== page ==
The statistics are pretty depressing. The average “open rate” for email marketing
these days is about 15%. Even people who
have opted into your list and asked you to communicate with them will only open
45% of your communiqués.
The lesson is that if you want your email campaigns to have
a better result than these statistics you must have a well-crafted, clear, and
consistent design; you must “brand” your emails if you want them to get
opened. Here are some considerations to
think about as you design your next email marketing effort.
1. Assume embedded images will not get through. If the images in your email are replaced by
blank space and little red “x” in a box, will your reader be able to understand
the point you are trying to make?
When designing your emails, you should assume that any
images will not be visible. It is just a
fact of life on line that images will not always translate seamlessly from a
web page to an email. Many email clients
will not automatically display images without first having the use complete an
action (“click here to view images.”)
Without the images, how will your email look? To maintain the integrity of your email use
height, width, and alt attributes for each image tag. That way if the image is blocked, the empty
space on the page will be the same size as the image, keeping your formatting
2. Be aware of the text to image ratio in your emails. If you add images to your emails then
recognize that most spam filters analyze the percentage of space on the page
that is text in relation to the image space.
Unfortunately, there is not an exact rule to help you when designing
your campaign. In general, if you use
images at all in your business communication keep them to 20% of the page or
An obvious exception is when you are sending an email full
of images; product graphics or photos of the staff at the company picnic, it
doesn’t matter. The language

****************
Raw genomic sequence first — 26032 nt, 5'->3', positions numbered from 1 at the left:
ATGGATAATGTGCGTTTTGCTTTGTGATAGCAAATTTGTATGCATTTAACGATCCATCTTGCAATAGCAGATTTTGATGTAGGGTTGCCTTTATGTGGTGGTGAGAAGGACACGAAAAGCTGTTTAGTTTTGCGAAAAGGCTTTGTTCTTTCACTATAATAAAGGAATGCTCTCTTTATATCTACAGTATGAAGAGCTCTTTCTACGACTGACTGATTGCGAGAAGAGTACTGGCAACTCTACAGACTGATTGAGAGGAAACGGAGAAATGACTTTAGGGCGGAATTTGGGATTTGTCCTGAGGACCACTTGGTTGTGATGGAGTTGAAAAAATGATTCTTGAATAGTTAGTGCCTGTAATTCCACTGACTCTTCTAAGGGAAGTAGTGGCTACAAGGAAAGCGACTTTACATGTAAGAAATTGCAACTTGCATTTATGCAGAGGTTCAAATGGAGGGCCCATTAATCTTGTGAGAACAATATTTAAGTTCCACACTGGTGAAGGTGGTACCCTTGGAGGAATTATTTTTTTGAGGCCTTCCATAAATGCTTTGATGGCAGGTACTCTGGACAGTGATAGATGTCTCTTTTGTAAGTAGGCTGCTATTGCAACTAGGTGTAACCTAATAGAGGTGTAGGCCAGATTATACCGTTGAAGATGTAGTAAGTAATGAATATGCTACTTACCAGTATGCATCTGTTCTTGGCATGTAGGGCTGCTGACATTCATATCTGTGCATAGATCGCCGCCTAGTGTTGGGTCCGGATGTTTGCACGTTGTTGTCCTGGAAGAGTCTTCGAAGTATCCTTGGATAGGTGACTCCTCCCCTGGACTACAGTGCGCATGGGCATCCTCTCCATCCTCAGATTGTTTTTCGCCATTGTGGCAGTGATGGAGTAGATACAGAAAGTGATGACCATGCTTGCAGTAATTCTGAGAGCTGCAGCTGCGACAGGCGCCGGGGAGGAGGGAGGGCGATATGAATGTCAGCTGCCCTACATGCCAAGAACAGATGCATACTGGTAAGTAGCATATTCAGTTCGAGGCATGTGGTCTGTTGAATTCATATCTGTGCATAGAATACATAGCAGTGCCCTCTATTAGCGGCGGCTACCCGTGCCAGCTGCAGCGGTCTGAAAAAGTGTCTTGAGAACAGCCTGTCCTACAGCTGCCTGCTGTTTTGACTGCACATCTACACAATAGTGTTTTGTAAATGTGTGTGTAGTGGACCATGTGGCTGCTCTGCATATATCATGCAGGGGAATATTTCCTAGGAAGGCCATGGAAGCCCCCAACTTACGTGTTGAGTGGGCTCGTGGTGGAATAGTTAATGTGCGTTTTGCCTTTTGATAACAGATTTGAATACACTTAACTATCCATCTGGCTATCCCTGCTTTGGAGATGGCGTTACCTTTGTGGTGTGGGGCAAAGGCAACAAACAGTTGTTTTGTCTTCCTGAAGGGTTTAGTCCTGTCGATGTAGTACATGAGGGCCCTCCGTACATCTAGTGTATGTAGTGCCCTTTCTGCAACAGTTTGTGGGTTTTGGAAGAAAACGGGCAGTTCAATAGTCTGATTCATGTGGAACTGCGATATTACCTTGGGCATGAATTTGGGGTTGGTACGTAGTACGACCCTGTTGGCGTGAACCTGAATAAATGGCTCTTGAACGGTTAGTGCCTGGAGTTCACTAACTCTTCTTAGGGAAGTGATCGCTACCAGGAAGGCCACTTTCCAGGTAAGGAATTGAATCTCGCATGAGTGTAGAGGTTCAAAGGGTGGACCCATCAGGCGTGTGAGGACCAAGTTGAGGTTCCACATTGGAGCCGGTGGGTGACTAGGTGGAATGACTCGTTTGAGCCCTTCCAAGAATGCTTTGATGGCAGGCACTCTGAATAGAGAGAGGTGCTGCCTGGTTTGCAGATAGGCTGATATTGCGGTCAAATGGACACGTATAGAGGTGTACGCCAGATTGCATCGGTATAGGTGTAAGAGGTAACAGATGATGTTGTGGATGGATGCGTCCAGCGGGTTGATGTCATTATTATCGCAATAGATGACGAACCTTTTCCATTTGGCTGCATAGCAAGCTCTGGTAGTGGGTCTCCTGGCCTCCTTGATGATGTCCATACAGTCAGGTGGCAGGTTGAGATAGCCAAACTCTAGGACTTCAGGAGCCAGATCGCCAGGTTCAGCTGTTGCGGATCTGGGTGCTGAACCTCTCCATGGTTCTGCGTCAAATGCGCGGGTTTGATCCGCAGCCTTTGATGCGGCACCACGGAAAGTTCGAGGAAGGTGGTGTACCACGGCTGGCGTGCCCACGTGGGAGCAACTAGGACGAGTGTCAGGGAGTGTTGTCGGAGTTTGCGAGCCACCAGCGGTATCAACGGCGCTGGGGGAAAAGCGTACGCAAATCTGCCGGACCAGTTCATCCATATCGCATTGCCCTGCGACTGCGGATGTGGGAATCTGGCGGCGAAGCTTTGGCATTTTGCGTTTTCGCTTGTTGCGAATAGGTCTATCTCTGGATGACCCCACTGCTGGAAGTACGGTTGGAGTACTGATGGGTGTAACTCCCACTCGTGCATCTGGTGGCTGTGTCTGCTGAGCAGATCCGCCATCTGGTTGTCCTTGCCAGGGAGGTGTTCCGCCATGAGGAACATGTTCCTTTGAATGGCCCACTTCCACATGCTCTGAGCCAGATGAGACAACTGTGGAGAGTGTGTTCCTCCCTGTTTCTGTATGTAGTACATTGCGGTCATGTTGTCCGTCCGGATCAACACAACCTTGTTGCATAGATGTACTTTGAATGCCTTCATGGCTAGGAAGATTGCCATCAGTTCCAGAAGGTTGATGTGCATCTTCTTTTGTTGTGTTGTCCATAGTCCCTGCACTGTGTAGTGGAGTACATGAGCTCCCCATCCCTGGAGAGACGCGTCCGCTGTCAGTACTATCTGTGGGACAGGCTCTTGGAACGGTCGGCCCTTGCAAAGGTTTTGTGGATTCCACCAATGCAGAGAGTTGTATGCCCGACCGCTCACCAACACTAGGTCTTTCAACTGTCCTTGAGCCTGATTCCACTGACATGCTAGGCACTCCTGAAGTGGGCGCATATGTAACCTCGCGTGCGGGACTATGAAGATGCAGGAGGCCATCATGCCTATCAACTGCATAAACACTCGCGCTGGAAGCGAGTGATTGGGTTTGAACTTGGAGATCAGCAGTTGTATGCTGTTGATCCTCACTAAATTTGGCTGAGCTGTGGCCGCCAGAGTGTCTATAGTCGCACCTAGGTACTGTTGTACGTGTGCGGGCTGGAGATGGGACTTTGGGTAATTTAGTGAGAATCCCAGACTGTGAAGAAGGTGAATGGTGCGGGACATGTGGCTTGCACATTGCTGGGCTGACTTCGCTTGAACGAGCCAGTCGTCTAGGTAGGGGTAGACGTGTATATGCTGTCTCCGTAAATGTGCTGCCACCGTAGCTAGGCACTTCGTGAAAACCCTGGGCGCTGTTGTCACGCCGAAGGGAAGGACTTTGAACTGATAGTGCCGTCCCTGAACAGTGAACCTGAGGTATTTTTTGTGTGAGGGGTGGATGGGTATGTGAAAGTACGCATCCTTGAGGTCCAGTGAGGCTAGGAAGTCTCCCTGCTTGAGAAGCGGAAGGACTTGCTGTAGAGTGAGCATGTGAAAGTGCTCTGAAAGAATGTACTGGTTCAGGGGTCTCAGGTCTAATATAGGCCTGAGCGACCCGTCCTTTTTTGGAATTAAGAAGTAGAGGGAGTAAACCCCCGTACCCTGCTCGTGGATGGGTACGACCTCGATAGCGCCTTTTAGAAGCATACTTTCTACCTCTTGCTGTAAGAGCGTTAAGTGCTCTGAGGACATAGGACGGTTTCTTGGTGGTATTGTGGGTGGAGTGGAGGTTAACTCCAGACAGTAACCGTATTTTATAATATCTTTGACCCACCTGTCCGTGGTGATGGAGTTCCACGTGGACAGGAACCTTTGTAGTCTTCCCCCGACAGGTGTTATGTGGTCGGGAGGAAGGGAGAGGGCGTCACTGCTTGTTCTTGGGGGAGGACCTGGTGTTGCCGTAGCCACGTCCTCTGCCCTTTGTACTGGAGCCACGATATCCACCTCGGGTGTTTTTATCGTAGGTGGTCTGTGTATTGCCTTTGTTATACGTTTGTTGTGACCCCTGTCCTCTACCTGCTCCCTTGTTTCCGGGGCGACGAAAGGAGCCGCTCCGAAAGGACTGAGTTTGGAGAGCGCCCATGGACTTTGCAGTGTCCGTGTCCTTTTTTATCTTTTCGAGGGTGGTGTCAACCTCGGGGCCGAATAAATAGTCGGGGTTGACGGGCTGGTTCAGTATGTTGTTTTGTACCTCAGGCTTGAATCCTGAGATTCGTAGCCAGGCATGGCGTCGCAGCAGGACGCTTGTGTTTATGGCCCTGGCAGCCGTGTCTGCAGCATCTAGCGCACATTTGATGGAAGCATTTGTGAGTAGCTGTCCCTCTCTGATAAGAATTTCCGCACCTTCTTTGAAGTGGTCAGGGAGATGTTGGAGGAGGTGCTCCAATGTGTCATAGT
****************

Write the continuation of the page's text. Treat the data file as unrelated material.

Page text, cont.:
interpretation algorithms are getting sophisticated enough to understand your
intent by comparing your subject line to the opening sentences and general
3. Have a “Plan B” if you use an image rich
background. There are times when, for
dramatic effect, you want to have an image in the background of your
emails. This will typically be
“screened” at 30% or so, making it visible but not overpowering the text that
is written over it.
Some mail clients do not support image backgrounds. Included in this group are two of the
biggest: Gmail and Outlook. Have your programmer properly incorporate the
HTML tags so that both an image and a color are coded. This will display the image if allowed by the
mail client, or the colored background if not permitted.
4. Always, Always, Always have a “call to action” in your
emails. Particularly if you are creating
a series of several communications to be delivered over a period of time, you
want to make it crystal clear the action you want your reader to take. Normally this would come at the end. Included your call to action in every email. You may be tempted to just put it in every
other or every third email. Remember,
not every recipient will open them all—you want them to know the next step you
While it is not the powerful tool that it once was, email
is still an important component to any marketing strategy. Once you have a list
to communicate with, it is certainly the least expensive marketing. By implementing these techniques you can
increase your odds that it will also be one of your most effective.